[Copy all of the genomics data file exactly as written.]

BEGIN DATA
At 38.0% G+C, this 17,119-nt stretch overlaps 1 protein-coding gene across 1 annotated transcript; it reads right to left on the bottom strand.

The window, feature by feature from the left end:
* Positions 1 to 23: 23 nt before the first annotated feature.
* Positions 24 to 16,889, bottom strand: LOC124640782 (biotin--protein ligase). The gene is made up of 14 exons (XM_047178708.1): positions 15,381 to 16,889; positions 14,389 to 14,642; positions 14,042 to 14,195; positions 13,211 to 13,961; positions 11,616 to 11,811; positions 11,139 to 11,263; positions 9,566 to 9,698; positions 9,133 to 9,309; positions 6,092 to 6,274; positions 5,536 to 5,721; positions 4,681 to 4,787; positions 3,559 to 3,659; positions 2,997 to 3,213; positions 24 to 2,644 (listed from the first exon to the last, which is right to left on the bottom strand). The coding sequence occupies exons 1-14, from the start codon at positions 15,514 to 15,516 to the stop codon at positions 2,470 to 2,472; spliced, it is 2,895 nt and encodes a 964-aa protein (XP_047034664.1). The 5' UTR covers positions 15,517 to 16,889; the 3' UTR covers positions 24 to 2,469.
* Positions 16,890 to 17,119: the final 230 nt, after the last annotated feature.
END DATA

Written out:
At 38.0% G+C, this 17,119-nt stretch overlaps 1 protein-coding gene across 1 annotated transcript; it reads right to left on the bottom strand.

The window, feature by feature from the left end:
* Positions 1 to 23: 23 nt before the first annotated feature.
* Positions 24 to 16,889, bottom strand: LOC124640782 (biotin--protein ligase). The gene is made up of 14 exons (XM_047178708.1): positions 15,381 to 16,889; positions 14,389 to 14,642; positions 14,042 to 14,195; positions 13,211 to 13,961; positions 11,616 to 11,811; positions 11,139 to 11,263; positions 9,566 to 9,698; positions 9,133 to 9,309; positions 6,092 to 6,274; positions 5,536 to 5,721; positions 4,681 to 4,787; positions 3,559 to 3,659; positions 2,997 to 3,213; positions 24 to 2,644 (listed from the first exon to the last, which is right to left on the bottom strand). The coding sequence occupies exons 1-14, from the start codon at positions 15,514 to 15,516 to the stop codon at positions 2,470 to 2,472; spliced, it is 2,895 nt and encodes a 964-aa protein (XP_047034664.1). The 5' UTR covers positions 15,517 to 16,889; the 3' UTR covers positions 24 to 2,469.
* Positions 16,890 to 17,119: the final 230 nt, after the last annotated feature.